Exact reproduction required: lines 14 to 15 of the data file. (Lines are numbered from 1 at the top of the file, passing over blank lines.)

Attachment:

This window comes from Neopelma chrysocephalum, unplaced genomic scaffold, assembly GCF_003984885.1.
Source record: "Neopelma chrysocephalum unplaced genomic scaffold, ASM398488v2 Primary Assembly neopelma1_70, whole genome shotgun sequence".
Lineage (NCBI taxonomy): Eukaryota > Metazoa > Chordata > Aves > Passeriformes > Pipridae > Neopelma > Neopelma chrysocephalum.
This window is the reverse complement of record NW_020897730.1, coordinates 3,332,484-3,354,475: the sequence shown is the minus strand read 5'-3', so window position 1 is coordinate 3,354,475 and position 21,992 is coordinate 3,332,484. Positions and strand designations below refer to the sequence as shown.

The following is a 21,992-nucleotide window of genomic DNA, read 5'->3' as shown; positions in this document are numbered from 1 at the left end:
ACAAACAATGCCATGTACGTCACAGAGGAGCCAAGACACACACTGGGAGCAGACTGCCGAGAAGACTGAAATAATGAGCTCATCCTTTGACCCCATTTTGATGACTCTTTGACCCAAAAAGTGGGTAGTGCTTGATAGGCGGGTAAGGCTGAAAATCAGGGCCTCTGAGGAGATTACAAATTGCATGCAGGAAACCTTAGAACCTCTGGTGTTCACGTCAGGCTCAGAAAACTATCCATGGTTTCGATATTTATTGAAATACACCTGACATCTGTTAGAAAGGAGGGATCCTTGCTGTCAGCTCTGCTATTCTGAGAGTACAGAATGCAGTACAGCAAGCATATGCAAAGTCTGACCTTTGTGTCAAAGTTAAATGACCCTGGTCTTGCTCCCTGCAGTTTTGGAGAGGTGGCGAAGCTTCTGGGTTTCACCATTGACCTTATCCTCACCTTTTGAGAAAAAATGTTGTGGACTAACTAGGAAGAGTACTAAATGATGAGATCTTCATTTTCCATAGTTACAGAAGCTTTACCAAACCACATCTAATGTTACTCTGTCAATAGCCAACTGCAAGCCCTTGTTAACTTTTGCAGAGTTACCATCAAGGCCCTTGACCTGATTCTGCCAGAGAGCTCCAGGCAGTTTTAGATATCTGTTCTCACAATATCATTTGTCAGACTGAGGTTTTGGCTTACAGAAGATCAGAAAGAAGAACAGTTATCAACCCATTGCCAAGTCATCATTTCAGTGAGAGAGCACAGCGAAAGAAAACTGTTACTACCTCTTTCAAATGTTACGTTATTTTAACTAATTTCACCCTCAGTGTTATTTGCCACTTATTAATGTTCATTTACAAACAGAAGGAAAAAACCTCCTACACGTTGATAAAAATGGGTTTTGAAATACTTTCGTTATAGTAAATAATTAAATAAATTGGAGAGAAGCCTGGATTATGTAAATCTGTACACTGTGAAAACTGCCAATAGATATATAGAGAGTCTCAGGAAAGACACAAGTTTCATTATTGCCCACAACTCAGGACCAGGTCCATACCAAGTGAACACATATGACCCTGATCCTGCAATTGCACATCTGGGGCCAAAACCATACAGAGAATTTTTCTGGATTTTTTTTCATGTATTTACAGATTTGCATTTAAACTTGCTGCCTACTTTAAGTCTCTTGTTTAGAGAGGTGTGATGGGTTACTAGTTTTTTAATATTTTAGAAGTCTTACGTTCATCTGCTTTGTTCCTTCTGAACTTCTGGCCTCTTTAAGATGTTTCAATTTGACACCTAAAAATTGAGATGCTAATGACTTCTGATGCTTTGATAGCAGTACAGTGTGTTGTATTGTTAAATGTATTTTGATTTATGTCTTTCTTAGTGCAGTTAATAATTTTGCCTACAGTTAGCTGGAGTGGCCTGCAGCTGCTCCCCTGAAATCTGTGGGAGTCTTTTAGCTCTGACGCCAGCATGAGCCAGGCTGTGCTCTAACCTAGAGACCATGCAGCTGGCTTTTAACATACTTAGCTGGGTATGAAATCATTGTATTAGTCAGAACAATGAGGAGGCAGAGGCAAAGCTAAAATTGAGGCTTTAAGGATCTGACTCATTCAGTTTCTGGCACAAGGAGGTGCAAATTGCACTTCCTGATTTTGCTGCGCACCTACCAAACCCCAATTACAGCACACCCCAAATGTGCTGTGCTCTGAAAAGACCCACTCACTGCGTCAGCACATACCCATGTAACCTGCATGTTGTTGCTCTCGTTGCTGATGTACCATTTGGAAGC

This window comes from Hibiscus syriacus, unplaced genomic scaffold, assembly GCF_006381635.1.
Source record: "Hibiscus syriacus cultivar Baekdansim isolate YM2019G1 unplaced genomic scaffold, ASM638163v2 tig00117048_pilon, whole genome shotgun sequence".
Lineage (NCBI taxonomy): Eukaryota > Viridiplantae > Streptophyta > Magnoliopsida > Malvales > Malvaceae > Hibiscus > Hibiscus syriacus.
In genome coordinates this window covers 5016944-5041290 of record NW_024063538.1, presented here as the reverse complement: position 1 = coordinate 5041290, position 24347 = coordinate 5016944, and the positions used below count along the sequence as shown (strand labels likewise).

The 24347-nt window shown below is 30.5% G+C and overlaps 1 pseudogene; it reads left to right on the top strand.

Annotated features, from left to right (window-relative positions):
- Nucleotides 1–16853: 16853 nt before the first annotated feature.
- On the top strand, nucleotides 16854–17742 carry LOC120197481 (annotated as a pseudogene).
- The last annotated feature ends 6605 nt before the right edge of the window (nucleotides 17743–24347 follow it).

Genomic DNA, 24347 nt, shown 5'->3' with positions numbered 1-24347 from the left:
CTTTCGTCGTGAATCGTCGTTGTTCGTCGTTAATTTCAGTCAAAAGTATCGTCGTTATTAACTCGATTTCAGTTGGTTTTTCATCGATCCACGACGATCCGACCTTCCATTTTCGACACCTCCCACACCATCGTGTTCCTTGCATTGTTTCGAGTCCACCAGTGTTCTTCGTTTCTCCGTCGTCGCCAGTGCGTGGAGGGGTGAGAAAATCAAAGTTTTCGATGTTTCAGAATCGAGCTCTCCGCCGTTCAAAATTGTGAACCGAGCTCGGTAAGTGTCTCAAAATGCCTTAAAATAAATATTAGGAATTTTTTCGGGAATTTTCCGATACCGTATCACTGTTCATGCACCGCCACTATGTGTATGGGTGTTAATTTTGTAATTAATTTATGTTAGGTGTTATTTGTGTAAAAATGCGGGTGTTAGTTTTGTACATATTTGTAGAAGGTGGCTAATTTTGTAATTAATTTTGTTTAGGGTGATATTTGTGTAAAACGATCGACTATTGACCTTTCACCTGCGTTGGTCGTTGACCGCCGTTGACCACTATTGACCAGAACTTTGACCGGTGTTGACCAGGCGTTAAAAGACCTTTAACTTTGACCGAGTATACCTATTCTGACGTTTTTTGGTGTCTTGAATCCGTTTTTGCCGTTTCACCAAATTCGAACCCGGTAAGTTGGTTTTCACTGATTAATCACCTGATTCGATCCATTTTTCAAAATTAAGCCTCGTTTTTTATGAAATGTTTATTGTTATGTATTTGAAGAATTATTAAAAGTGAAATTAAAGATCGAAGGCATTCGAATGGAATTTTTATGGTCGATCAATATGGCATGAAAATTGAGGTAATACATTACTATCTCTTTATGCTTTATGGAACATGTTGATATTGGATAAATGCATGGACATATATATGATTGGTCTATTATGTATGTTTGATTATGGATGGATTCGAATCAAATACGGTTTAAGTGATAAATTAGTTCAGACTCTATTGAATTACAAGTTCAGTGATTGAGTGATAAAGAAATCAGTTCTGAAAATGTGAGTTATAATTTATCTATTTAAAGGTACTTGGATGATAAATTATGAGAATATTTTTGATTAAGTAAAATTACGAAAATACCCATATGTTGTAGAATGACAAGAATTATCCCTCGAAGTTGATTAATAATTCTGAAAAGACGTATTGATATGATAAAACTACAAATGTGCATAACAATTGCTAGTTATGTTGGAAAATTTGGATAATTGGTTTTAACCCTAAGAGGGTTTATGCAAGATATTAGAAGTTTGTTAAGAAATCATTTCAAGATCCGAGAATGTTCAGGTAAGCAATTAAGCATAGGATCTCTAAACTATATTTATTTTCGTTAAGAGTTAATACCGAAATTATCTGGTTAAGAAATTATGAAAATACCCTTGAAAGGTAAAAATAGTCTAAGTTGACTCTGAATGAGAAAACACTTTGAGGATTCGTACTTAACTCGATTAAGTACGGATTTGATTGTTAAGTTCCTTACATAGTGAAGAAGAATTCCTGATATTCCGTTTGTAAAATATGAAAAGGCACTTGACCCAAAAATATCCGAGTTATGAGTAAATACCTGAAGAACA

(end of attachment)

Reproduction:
- On the top strand, nucleotides 16854–17742 carry LOC120197481 (annotated as a pseudogene).
- The last annotated feature ends 6605 nt before the right edge of the window (nucleotides 17743–24347 follow it).